Présentation de l'éditeur
This is the first Yeomans Keyline book published outside Australia and it details the principles, techniques and systems for sustainable development of rural and urban landscapes.
One of the primary objectives of Keyline planning is to enhance the swift development of deep biologically fertile soil, i.e. living soil, in a systematically designed landscape. Developing and deepening biological soil fertility will rebuild the soil structure and reduce the damaging effects of excessive storm-water runoff, which exacerbates erosion and infrastructure damage.
This book reveals how Keyline is the natural way to defeat the menace of soil erosion and salinity by healing the primary causes of soil erosion that are declining soil fertility and excessive stormwater runoff. The bio-adsorption of salinity and the long term storage of atmospheric carbon in the soil as humus are simply incidental benefits of Keyline.
This book reveals the Keyline methods to systematically convert subsoil into living topsoil. It explains the Keyline management techniques to resuscitate topsoil quickly so that the soil’s aerobic organisms are enabled to easily move down into the subsoil, spreading biological fertility and the resulting humus into the sub-soil below and so increasing the structural stability of the landscape.
This book will show you how to produce soil better than exists in the untended supposedly natural state.
Learn about Keyline pattern cultivation; a technique to achieve an exaggerated contour ripping pattern in undulating country. It causes the low points of the contour rip marks to occur in the centre area of the ridge shapes. The high points of the rip marks are in the centre of the adjoining valleys. Rainfall is of course rapidly adsorbed into the loosened soil. When runoff does eventually occur it tends to hang on the ridge shapes longer. This is a nice effect, considering ridges are normally dryer and harder than the adjacent valley shapes. The valleys benefit too from this pattern of cultivation because they don’t receive runoff during storm events till much further down where they are naturally flatter and more stable.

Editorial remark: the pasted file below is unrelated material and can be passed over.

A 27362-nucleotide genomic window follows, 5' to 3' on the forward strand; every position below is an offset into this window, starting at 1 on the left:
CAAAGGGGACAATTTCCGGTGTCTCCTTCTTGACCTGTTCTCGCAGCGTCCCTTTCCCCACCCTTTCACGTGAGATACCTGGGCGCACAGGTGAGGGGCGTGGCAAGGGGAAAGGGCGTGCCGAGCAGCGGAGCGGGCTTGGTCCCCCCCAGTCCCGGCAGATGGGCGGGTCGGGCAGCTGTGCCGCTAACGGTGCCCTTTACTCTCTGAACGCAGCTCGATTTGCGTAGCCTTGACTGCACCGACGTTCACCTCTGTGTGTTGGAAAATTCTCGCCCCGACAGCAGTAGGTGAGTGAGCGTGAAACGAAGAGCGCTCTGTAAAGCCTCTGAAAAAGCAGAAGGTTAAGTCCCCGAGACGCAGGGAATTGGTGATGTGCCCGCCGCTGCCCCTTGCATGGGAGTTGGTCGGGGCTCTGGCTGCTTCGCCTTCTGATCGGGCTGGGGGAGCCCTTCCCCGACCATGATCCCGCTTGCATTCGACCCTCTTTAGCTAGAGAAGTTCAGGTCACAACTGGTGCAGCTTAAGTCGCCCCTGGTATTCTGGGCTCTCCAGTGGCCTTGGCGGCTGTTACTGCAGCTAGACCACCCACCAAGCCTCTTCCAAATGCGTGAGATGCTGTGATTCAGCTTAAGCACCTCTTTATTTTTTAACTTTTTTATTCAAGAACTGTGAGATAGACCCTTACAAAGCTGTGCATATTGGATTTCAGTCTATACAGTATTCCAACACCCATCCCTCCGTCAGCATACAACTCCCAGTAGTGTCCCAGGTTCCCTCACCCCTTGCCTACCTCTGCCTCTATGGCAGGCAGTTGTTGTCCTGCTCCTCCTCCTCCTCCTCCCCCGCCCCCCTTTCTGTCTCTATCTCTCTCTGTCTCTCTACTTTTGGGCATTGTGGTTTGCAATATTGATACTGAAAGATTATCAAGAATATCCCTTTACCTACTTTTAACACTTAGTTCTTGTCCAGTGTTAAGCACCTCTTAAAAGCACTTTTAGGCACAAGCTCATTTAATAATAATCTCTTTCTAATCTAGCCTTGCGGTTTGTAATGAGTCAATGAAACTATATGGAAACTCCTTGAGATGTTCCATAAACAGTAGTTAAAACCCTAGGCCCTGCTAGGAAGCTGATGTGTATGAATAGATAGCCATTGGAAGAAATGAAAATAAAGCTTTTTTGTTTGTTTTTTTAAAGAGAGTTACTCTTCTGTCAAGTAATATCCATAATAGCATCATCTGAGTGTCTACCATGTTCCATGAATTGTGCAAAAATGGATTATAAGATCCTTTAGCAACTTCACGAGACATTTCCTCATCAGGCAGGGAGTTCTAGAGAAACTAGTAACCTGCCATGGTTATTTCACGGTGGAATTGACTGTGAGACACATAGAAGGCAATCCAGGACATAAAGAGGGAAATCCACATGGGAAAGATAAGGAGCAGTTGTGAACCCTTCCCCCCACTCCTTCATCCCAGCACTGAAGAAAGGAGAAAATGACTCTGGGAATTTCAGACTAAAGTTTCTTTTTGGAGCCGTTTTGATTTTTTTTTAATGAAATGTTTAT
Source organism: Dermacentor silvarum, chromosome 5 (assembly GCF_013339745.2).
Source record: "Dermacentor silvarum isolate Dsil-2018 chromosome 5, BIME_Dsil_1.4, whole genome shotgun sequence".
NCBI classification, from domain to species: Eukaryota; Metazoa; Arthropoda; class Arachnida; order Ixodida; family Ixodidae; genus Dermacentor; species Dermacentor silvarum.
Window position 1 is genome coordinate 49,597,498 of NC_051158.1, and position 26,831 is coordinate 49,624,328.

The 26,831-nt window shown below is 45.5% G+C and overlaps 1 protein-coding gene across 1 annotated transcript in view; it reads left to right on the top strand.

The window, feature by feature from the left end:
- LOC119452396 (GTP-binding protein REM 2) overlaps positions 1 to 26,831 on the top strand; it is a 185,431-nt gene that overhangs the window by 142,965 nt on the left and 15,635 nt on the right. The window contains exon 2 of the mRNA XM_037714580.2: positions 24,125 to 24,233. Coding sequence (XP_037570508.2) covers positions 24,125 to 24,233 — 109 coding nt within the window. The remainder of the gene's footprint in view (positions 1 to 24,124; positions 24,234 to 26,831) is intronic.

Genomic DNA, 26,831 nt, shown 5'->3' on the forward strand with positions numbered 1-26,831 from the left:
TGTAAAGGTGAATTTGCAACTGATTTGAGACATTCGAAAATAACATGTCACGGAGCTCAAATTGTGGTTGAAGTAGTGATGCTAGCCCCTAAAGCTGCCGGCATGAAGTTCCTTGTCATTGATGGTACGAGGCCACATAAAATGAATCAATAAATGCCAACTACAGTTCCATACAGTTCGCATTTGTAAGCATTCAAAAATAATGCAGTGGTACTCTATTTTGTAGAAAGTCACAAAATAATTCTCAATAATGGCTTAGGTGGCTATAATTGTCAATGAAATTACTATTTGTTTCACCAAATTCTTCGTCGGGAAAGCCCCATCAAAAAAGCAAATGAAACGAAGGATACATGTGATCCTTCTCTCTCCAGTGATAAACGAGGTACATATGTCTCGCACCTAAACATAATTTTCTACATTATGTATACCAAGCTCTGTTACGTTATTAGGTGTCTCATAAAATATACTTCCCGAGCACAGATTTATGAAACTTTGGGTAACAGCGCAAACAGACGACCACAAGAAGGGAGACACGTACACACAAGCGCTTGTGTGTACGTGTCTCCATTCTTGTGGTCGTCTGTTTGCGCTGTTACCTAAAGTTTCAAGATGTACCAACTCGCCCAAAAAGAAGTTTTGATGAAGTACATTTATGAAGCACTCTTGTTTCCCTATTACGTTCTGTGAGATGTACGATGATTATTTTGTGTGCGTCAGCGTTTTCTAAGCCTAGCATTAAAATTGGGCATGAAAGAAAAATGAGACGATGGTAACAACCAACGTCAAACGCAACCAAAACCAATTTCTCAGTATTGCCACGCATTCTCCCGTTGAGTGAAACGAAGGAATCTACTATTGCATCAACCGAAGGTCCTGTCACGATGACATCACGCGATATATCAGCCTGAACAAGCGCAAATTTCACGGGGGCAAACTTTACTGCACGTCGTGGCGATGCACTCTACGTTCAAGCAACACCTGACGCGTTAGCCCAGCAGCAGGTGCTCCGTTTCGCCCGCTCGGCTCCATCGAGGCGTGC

Keyline pattern cultivation is unique in this water spreading effect. All other common patterns of cultivation will somewhere cause runoff water to arrive in the valley shapes higher than would occur naturally. Keyline pattern cultivation is so effective for surface water control that it has enabled the rapid flood irrigation of gently undulating land without the need for terracing.
Whilst deep biologically fertile soil in a well-designed landscape was P.A. Yeomans’ goal, it was his development of the Keyline Scale of Permanence that provided the priority guide for planning the various factors of broad scale landscape planning and development. The correct planning priorities order is key to achieving optimum results.
On fully developed Keylined properties the vistas are of lakes with water birds; roads that climb along the ridge lines and follow level paths beside contour channels that are also adjacent to stepped contoured tree belts that shelter healthy crops and green pasture growing in deep, dark, biologically fertile soil.
No wonder this book is a recommended text for Permaculture students and natural farming enthusiasts worldwide.
This book includes updated selections and information; from the original P.A. Yeomans books:- The Keyline Plan (1954); The Challenge of Landscape (1958); (Water for Every Farm (1964 and 2nd edition 1968) and The City Forest (1971).
Keyline Designs is at www.keyline.com.au